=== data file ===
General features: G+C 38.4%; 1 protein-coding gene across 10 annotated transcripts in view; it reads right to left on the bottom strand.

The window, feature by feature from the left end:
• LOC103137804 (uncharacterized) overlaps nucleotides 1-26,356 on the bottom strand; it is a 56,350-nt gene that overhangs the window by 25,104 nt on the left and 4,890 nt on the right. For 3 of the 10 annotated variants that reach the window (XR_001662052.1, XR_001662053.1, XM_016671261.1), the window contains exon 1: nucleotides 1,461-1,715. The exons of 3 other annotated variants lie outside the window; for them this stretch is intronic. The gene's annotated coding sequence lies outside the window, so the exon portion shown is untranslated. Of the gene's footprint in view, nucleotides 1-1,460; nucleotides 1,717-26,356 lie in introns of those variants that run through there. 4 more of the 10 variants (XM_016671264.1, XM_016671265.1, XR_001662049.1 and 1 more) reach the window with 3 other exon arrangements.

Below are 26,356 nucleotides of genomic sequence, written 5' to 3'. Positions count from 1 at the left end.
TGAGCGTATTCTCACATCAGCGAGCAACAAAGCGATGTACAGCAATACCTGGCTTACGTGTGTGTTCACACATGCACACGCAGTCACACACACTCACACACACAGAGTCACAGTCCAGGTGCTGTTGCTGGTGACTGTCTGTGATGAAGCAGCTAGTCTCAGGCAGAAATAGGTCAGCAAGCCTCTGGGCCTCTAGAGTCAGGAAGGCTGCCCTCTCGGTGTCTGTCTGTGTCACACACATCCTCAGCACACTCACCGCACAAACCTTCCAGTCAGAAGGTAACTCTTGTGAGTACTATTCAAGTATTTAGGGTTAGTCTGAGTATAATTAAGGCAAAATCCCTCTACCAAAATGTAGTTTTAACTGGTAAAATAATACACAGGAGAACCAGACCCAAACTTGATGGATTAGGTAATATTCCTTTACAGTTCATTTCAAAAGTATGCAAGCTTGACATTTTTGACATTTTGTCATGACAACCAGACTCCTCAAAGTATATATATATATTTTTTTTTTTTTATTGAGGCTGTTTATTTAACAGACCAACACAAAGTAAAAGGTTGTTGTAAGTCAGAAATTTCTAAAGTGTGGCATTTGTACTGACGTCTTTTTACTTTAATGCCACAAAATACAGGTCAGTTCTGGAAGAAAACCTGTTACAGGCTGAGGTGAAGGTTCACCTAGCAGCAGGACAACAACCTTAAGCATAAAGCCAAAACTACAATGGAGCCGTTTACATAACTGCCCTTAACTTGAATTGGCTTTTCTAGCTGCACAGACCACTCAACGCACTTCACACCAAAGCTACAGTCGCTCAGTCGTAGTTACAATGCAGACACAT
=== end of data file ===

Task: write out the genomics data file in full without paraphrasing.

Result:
General features: G+C 38.4%; 1 protein-coding gene across 10 annotated transcripts in view; it reads right to left on the bottom strand.

The window, feature by feature from the left end:
• LOC103137804 (uncharacterized) overlaps nucleotides 1-26,356 on the bottom strand; it is a 56,350-nt gene that overhangs the window by 25,104 nt on the left and 4,890 nt on the right. For 3 of the 10 annotated variants that reach the window (XR_001662052.1, XR_001662053.1, XM_016671261.1), the window contains exon 1: nucleotides 1,461-1,715. The exons of 3 other annotated variants lie outside the window; for them this stretch is intronic. The gene's annotated coding sequence lies outside the window, so the exon portion shown is untranslated. Of the gene's footprint in view, nucleotides 1-1,460; nucleotides 1,717-26,356 lie in introns of those variants that run through there. 4 more of the 10 variants (XM_016671264.1, XM_016671265.1, XR_001662049.1 and 1 more) reach the window with 3 other exon arrangements.

Below are 26,356 nucleotides of genomic sequence, written 5' to 3'. Positions count from 1 at the left end.
TGAGCGTATTCTCACATCAGCGAGCAACAAAGCGATGTACAGCAATACCTGGCTTACGTGTGTGTTCACACATGCACACGCAGTCACACACACTCACACACACAGAGTCACAGTCCAGGTGCTGTTGCTGGTGACTGTCTGTGATGAAGCAGCTAGTCTCAGGCAGAAATAGGTCAGCAAGCCTCTGGGCCTCTAGAGTCAGGAAGGCTGCCCTCTCGGTGTCTGTCTGTGTCACACACATCCTCAGCACACTCACCGCACAAACCTTCCAGTCAGAAGGTAACTCTTGTGAGTACTATTCAAGTATTTAGGGTTAGTCTGAGTATAATTAAGGCAAAATCCCTCTACCAAAATGTAGTTTTAACTGGTAAAATAATACACAGGAGAACCAGACCCAAACTTGATGGATTAGGTAATATTCCTTTACAGTTCATTTCAAAAGTATGCAAGCTTGACATTTTTGACATTTTGTCATGACAACCAGACTCCTCAAAGTATATATATATATTTTTTTTTTTTTATTGAGGCTGTTTATTTAACAGACCAACACAAAGTAAAAGGTTGTTGTAAGTCAGAAATTTCTAAAGTGTGGCATTTGTACTGACGTCTTTTTACTTTAATGCCACAAAATACAGGTCAGTTCTGGAAGAAAACCTGTTACAGGCTGAGGTGAAGGTTCACCTAGCAGCAGGACAACAACCTTAAGCATAAAGCCAAAACTACAATGGAGCCGTTTACATAACTGCCCTTAACTTGAATTGGCTTTTCTAGCTGCACAGACCACTCAACGCACTTCACACCAAAGCTACAGTCGCTCAGTCGTAGTTACAATGCAGACACAT